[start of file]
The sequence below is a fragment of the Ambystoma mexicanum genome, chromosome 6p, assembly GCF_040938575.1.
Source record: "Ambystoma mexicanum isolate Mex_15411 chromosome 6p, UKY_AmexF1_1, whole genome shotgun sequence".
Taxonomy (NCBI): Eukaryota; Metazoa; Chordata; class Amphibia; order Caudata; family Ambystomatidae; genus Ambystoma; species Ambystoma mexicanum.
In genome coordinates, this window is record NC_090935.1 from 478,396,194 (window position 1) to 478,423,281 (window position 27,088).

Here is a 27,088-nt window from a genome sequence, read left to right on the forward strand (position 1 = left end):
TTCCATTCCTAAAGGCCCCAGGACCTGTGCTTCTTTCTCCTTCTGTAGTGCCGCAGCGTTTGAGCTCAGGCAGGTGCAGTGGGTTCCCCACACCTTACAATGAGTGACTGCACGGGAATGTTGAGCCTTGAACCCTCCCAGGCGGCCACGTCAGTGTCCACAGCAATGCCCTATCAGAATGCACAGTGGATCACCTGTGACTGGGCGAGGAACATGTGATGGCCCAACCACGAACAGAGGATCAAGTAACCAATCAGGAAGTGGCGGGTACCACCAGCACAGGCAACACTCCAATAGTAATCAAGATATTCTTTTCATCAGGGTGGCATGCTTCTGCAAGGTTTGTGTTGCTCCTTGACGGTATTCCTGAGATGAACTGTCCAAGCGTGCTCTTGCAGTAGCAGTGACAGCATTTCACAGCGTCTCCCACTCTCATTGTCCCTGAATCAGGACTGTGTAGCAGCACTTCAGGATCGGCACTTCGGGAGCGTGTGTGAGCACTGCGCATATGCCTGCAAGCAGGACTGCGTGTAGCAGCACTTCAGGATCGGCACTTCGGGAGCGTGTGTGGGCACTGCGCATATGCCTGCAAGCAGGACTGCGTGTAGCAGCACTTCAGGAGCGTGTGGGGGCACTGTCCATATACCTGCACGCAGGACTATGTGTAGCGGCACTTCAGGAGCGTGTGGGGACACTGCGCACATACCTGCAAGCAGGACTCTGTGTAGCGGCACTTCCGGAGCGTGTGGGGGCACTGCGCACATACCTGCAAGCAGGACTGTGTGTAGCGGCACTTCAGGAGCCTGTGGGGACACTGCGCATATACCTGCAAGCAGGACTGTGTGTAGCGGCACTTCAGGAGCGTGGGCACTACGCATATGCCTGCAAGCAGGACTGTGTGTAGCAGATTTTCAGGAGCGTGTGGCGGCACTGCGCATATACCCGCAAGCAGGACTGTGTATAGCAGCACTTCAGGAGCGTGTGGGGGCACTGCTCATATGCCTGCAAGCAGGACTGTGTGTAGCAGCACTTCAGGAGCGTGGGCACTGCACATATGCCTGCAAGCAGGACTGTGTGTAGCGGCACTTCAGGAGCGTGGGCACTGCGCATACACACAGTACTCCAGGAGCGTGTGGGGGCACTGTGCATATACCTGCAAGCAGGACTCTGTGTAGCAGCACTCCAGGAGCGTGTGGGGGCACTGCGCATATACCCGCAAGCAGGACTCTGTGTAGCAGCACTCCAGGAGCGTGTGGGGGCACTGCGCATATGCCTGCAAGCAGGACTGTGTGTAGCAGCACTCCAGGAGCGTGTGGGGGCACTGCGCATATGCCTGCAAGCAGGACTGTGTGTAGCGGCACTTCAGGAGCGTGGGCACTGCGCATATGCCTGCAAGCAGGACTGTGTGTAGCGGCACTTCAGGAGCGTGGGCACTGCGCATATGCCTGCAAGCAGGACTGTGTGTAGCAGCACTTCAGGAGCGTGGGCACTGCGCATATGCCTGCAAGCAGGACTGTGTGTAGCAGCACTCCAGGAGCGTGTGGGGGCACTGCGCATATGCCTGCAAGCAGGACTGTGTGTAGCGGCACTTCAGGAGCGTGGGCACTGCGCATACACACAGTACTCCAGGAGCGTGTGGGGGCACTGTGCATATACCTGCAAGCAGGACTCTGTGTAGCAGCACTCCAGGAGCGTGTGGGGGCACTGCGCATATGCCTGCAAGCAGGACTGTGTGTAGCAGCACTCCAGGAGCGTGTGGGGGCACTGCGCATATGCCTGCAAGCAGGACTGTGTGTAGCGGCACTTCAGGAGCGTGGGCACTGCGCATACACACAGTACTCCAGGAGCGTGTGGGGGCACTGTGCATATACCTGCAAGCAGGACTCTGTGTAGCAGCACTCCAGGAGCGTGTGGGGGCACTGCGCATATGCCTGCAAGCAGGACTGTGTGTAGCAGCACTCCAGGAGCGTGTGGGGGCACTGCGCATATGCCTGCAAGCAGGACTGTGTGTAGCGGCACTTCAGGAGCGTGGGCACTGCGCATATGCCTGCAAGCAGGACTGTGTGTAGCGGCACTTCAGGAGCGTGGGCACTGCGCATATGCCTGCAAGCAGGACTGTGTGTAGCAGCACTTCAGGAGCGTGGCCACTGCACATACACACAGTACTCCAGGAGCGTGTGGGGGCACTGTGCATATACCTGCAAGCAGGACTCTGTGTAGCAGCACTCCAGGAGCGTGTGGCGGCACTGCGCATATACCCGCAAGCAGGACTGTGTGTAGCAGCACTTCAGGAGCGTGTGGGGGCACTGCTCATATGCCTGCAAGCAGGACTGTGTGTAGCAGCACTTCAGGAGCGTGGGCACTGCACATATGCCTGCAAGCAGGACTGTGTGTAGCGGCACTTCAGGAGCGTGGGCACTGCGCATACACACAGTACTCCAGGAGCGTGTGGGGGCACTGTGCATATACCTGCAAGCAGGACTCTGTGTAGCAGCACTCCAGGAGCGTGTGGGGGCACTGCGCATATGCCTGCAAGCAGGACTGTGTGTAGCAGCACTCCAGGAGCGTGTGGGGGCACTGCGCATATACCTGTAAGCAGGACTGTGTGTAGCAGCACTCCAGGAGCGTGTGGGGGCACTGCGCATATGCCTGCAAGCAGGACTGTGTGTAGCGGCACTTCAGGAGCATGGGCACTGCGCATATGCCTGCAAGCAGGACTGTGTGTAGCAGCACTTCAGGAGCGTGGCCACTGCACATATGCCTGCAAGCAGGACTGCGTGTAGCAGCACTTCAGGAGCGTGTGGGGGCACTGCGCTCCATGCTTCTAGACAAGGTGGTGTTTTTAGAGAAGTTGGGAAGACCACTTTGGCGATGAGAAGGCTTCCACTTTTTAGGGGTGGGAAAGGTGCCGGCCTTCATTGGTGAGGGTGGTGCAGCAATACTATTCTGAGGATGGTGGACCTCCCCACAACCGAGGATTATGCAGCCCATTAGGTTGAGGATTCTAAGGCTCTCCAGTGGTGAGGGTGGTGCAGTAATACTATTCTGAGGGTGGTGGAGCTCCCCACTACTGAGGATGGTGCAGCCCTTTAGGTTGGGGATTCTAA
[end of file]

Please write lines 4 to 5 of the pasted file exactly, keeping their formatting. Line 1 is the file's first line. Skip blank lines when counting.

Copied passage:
In genome coordinates, this window is record NC_090935.1 from 478,396,194 (window position 1) to 478,423,281 (window position 27,088).

Here is a 27,088-nt window from a genome sequence, read left to right on the forward strand (position 1 = left end):